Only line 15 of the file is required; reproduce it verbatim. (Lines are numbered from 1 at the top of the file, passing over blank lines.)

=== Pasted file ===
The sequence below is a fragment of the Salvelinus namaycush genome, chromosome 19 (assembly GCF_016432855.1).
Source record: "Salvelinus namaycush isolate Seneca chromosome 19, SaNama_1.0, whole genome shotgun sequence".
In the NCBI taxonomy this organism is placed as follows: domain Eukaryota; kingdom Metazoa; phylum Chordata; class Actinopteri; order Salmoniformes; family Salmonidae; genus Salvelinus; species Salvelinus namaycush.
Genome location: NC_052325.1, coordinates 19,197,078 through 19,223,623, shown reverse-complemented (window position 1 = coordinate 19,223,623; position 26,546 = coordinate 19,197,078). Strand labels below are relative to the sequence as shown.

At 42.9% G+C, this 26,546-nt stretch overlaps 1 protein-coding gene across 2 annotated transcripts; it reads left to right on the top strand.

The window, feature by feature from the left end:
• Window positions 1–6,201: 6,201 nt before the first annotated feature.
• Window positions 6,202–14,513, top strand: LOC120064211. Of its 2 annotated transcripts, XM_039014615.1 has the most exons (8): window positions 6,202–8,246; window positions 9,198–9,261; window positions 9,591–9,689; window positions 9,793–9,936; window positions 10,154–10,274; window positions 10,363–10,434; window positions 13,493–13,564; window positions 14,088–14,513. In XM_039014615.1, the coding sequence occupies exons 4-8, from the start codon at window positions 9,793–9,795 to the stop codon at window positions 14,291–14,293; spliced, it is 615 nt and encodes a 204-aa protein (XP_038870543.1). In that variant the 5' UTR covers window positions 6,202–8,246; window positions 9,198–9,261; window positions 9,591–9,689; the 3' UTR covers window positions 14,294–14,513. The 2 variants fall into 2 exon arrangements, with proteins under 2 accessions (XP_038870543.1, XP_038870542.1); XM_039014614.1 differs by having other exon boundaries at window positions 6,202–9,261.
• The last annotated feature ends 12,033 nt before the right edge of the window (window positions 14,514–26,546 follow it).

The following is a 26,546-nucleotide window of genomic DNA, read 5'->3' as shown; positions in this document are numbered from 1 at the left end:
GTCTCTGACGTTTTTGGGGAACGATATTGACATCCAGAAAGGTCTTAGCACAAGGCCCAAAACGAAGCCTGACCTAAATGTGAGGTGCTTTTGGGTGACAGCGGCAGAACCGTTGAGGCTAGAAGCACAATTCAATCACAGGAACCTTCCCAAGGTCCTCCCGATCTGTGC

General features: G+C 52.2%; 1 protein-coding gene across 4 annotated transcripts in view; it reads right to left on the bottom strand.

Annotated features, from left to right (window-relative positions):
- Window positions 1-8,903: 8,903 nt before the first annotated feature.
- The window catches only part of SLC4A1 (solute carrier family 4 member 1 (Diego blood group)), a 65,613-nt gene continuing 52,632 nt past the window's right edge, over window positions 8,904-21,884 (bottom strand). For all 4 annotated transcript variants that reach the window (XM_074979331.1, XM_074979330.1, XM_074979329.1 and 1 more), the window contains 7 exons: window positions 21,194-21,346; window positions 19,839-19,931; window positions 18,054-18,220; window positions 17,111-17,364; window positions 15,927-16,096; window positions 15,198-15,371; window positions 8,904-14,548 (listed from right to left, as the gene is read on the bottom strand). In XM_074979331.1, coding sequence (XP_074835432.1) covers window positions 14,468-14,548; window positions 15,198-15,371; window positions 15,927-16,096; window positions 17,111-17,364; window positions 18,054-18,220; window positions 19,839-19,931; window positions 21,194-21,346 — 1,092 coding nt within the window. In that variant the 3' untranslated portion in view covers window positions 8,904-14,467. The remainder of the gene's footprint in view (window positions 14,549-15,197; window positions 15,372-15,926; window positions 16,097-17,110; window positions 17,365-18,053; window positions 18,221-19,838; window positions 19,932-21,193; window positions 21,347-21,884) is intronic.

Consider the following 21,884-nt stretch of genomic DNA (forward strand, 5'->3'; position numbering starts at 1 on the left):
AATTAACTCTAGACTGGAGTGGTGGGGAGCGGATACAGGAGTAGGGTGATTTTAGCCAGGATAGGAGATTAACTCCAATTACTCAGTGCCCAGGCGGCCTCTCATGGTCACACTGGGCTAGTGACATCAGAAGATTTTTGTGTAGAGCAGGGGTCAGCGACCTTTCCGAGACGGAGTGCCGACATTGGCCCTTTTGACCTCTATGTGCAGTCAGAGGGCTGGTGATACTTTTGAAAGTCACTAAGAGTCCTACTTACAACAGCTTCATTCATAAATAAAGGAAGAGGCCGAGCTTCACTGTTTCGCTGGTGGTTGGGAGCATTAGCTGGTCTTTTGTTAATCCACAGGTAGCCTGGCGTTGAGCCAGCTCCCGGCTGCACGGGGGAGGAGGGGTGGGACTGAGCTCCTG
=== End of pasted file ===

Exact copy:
- The window catches only part of SLC4A1 (solute carrier family 4 member 1 (Diego blood group)), a 65,613-nt gene continuing 52,632 nt past the window's right edge, over window positions 8,904-21,884 (bottom strand). For all 4 annotated transcript variants that reach the window (XM_074979331.1, XM_074979330.1, XM_074979329.1 and 1 more), the window contains 7 exons: window positions 21,194-21,346; window positions 19,839-19,931; window positions 18,054-18,220; window positions 17,111-17,364; window positions 15,927-16,096; window positions 15,198-15,371; window positions 8,904-14,548 (listed from right to left, as the gene is read on the bottom strand). In XM_074979331.1, coding sequence (XP_074835432.1) covers window positions 14,468-14,548; window positions 15,198-15,371; window positions 15,927-16,096; window positions 17,111-17,364; window positions 18,054-18,220; window positions 19,839-19,931; window positions 21,194-21,346 — 1,092 coding nt within the window. In that variant the 3' untranslated portion in view covers window positions 8,904-14,467. The remainder of the gene's footprint in view (window positions 14,549-15,197; window positions 15,372-15,926; window positions 16,097-17,110; window positions 17,365-18,053; window positions 18,221-19,838; window positions 19,932-21,193; window positions 21,347-21,884) is intronic.